Saturday, November 11, 2006

Individuals’ Contributions to Securities Lawsuit Settlements

As The D & O Diary has previously noted (here), one of the questions following the Enron and WorldCom civil class actions settlements was whether those settlements' requirement of individual defendants’ contribution to settlement without recourse to insurance or indemnity represented a trend or an aberration. Several recent high-profile securities lawsuit settlements involving significant individual contributions seem to suggest that individual contributions to securities fraud lawsuit settlements may represent an increasingly important part of case resolution -- as well as a disturbing trend, as discussed below.

First, on October 31, 2006, Krispy Kreme Doughnuts announced (here) the settlement of a pending securities class action lawsuit and a pending shareholders’ derivative action. The derivative settlement provided that the Company’s former Chief Operating Officer John Tate and former Chief Financial Officer Randy Casstevens would each contribute $100,000 to the securities fraud case settlement (the settlement of which also included a cash payment of $34.967 million by the Company’s D & O insurers; a $4 million cash payment from the Company’s auditors; and the Company’s contribution of common stock and warrants valued at $35.833 million). Tate also agreed to cancel his interest in 6,000 shares of company stock, and Tate and Casstevens agreed to limit their claims for indemnity from the Company in connection with future proceedings before the SEC and the U.S. Attorney for the S.D.N.Y. to specified amounts. The Stipulation of Settlement expressly preserves claims the company may have against former CEO Scott Livengood to seek reimbursement for any of the settlement amounts, holding out the possibility that Livengood might also have to contribute toward settlement out of his personal assets.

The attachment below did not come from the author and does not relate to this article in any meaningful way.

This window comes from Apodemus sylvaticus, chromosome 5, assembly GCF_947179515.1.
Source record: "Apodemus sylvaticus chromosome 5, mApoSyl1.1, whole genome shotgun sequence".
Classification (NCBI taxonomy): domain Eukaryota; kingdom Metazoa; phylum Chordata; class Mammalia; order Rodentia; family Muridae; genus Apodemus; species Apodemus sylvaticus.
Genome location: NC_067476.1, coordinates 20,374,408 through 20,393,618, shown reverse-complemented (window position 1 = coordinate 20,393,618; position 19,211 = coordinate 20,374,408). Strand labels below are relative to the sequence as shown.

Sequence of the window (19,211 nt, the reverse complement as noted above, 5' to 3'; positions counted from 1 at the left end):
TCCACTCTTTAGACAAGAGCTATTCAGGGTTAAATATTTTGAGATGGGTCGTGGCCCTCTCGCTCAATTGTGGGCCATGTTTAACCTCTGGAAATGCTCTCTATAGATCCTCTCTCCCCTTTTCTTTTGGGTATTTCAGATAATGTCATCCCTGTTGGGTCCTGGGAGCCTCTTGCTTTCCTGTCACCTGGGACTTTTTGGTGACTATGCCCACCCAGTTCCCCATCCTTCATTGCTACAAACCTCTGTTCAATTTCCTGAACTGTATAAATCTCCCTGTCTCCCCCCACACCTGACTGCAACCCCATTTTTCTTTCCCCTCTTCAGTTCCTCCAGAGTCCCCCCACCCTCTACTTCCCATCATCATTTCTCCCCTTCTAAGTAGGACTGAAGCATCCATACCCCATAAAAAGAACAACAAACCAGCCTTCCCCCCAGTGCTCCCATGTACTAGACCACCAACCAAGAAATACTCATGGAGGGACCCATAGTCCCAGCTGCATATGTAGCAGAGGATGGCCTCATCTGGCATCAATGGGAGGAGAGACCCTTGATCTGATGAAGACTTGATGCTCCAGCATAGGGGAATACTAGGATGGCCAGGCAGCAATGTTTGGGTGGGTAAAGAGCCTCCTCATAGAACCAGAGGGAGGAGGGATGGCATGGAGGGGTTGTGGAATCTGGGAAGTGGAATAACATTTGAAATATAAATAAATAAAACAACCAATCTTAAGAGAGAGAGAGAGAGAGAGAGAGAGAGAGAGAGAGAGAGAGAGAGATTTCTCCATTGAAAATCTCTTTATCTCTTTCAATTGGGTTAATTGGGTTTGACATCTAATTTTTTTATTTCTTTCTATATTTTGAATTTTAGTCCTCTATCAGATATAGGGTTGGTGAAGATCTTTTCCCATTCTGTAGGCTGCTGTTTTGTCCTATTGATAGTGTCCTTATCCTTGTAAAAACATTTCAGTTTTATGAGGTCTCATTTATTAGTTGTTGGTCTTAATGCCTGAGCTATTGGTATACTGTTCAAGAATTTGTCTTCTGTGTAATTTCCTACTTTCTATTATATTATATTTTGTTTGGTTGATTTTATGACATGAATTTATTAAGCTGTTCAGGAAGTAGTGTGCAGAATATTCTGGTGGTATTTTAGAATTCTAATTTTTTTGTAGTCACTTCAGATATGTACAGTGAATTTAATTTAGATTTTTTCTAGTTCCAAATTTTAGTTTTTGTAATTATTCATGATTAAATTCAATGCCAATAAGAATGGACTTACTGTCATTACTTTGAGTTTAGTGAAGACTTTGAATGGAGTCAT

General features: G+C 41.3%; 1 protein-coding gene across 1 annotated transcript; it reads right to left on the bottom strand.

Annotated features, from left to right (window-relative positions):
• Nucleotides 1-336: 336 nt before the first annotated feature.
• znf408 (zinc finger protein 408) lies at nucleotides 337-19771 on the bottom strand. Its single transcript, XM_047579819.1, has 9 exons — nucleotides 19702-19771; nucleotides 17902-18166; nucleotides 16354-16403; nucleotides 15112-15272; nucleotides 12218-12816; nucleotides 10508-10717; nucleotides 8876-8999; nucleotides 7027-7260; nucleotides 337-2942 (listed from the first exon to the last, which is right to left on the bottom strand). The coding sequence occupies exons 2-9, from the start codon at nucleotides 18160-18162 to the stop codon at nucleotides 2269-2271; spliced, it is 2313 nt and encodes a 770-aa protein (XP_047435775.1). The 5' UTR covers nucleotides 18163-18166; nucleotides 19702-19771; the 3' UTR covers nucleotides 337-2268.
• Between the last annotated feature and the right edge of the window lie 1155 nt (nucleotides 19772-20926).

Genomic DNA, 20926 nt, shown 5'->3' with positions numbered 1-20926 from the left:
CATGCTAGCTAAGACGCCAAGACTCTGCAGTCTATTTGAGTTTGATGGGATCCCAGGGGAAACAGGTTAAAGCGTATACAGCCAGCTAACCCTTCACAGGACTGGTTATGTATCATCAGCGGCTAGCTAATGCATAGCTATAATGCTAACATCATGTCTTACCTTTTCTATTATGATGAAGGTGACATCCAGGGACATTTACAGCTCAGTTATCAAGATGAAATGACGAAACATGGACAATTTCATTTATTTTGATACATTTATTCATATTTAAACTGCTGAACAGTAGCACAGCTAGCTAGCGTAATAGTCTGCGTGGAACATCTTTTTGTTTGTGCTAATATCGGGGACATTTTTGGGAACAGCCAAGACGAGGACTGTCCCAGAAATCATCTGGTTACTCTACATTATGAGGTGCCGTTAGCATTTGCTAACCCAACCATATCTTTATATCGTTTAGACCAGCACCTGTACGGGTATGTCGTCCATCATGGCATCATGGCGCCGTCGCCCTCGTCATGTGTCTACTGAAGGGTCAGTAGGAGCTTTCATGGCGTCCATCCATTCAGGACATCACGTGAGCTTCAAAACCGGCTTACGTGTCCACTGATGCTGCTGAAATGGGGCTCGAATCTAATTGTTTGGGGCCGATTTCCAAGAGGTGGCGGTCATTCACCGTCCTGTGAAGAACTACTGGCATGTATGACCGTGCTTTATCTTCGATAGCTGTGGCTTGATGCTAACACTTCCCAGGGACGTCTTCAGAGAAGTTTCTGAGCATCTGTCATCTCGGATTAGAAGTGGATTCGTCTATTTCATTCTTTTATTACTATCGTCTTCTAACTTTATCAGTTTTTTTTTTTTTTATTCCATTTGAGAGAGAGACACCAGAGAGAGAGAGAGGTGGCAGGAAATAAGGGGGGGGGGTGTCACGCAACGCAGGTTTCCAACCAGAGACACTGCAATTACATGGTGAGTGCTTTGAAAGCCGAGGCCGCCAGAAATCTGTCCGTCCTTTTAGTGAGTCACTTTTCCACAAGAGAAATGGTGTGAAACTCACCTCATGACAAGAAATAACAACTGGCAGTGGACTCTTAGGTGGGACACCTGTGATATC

In its third quarter 10-Q dated November 7, 2006, Martha Stewart Living Omnimedia announced (here) the settlement in principle of the securities class action lawsuit that had been filed in connection with Martha Stewart’s December 27, 2001 sale of shares of ImClone Systems. The total value of the class action settlement is $30 million, of which $15 million is to be paid by the Company, $10 million is to be paid by the Company’s D & O insurers, and $5 million is to be paid by Stewart herself. (The Company’s accounting charge for the settlement "does not include that portion of the settlement expected to be paid by Ms. Stweart.")

These two settlements join the Tenet Healthcare $215 million securities fraud settlement announced earlier this year (here) in which two individuals (the Company’s former CEO and former COO) agreed to contribute an additional $1.5 million toward the settlement without recourse to insurance or indemnity.